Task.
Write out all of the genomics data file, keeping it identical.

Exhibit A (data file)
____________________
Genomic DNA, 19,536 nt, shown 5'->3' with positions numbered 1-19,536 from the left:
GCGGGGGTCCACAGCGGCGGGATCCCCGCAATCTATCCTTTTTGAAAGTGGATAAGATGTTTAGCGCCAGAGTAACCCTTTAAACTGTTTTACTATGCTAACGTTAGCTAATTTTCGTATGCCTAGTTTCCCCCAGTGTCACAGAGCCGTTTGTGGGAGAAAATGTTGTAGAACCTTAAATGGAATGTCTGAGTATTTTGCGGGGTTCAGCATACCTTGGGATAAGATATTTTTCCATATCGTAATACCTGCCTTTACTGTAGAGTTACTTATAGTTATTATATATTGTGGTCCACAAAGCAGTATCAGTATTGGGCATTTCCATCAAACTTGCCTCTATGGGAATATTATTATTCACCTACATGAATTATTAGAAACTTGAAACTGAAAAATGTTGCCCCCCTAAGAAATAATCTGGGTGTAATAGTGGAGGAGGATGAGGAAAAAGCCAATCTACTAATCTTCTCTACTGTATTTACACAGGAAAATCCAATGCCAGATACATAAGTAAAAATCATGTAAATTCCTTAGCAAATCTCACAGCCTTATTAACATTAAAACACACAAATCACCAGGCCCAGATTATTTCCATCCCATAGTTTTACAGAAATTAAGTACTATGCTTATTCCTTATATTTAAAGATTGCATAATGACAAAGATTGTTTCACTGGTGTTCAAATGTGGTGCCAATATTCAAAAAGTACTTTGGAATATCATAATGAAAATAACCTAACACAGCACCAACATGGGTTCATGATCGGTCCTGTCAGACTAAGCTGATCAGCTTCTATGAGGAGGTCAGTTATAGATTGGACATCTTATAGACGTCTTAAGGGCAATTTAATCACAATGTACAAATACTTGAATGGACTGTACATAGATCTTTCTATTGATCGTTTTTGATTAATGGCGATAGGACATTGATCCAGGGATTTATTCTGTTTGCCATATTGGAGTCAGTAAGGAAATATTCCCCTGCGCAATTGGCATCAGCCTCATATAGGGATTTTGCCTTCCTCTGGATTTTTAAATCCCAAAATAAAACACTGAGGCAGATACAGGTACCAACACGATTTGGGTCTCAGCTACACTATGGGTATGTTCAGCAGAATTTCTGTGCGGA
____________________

Genomic DNA, 19,536 nt, shown 5'->3' with positions numbered 1-19,536 from the left:
GCGGGGGTCCACAGCGGCGGGATCCCCGCAATCTATCCTTTTTGAAAGTGGATAAGATGTTTAGCGCCAGAGTAACCCTTTAAACTGTTTTACTATGCTAACGTTAGCTAATTTTCGTATGCCTAGTTTCCCCCAGTGTCACAGAGCCGTTTGTGGGAGAAAATGTTGTAGAACCTTAAATGGAATGTCTGAGTATTTTGCGGGGTTCAGCATACCTTGGGATAAGATATTTTTCCATATCGTAATACCTGCCTTTACTGTAGAGTTACTTATAGTTATTATATATTGTGGTCCACAAAGCAGTATCAGTATTGGGCATTTCCATCAAACTTGCCTCTATGGGAATATTATTATTCACCTACATGAATTATTAGAAACTTGAAACTGAAAAATGTTGCCCCCCTAAGAAATAATCTGGGTGTAATAGTGGAGGAGGATGAGGAAAAAGCCAATCTACTAATCTTCTCTACTGTATTTACACAGGAAAATCCAATGCCAGATACATAAGTAAAAATCATGTAAATTCCTTAGCAAATCTCACAGCCTTATTAACATTAAAACACACAAATCACCAGGCCCAGATTATTTCCATCCCATAGTTTTACAGAAATTAAGTACTATGCTTATTCCTTATATTTAAAGATTGCATAATGACAAAGATTGTTTCACTGGTGTTCAAATGTGGTGCCAATATTCAAAAAGTACTTTGGAATATCATAATGAAAATAACCTAACACAGCACCAACATGGGTTCATGATCGGTCCTGTCAGACTAAGCTGATCAGCTTCTATGAGGAGGTCAGTTATAGATTGGACATCTTATAGACGTCTTAAGGGCAATTTAATCACAATGTACAAATACTTGAATGGACTGTACATAGATCTTTCTATTGATCGTTTTTGATTAATGGCGATAGGACATTGATCCAGGGATTTATTCTGTTTGCCATATTGGAGTCAGTAAGGAAATATTCCCCTGCGCAATTGGCATCAGCCTCATATAGGGATTTTGCCTTCCTCTGGATTTTTAAATCCCAAAATAAAACACTGAGGCAGATACAGGTACCAACACGATTTGGGTCTCAGCTACACTATGGGTATGTTCAGCAGAATTTCTGTGCGGA